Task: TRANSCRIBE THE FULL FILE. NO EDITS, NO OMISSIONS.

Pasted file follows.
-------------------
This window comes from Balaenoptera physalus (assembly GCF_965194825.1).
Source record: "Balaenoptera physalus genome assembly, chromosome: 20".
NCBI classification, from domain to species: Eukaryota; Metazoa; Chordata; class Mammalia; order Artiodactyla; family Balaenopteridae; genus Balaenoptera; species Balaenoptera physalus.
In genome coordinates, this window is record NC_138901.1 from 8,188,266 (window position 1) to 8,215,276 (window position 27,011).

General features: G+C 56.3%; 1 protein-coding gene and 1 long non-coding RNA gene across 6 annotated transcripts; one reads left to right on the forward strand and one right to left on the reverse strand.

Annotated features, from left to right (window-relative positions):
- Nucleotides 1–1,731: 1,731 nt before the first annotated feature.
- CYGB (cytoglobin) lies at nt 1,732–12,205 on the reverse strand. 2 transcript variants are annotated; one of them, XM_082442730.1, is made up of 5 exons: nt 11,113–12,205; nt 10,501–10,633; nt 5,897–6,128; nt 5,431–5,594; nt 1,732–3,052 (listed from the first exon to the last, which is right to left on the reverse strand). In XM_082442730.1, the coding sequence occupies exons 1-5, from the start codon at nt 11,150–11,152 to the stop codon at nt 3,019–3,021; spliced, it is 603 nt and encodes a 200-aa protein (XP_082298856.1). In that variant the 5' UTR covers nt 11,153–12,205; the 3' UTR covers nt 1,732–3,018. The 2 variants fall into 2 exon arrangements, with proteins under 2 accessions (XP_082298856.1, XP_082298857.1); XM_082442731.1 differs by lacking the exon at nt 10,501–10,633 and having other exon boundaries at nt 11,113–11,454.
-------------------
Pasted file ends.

This window comes from Balaenoptera physalus (assembly GCF_965194825.1).
Source record: "Balaenoptera physalus genome assembly, chromosome: 20".
NCBI classification, from domain to species: Eukaryota; Metazoa; Chordata; class Mammalia; order Artiodactyla; family Balaenopteridae; genus Balaenoptera; species Balaenoptera physalus.
In genome coordinates, this window is record NC_138901.1 from 8,188,266 (window position 1) to 8,215,276 (window position 27,011).

General features: G+C 56.3%; 1 protein-coding gene and 1 long non-coding RNA gene across 6 annotated transcripts; one reads left to right on the forward strand and one right to left on the reverse strand.

Annotated features, from left to right (window-relative positions):
- Nucleotides 1–1,731: 1,731 nt before the first annotated feature.
- CYGB (cytoglobin) lies at nt 1,732–12,205 on the reverse strand. 2 transcript variants are annotated; one of them, XM_082442730.1, is made up of 5 exons: nt 11,113–12,205; nt 10,501–10,633; nt 5,897–6,128; nt 5,431–5,594; nt 1,732–3,052 (listed from the first exon to the last, which is right to left on the reverse strand). In XM_082442730.1, the coding sequence occupies exons 1-5, from the start codon at nt 11,150–11,152 to the stop codon at nt 3,019–3,021; spliced, it is 603 nt and encodes a 200-aa protein (XP_082298856.1). In that variant the 5' UTR covers nt 11,153–12,205; the 3' UTR covers nt 1,732–3,018. The 2 variants fall into 2 exon arrangements, with proteins under 2 accessions (XP_082298856.1, XP_082298857.1); XM_082442731.1 differs by lacking the exon at nt 10,501–10,633 and having other exon boundaries at nt 11,113–11,454.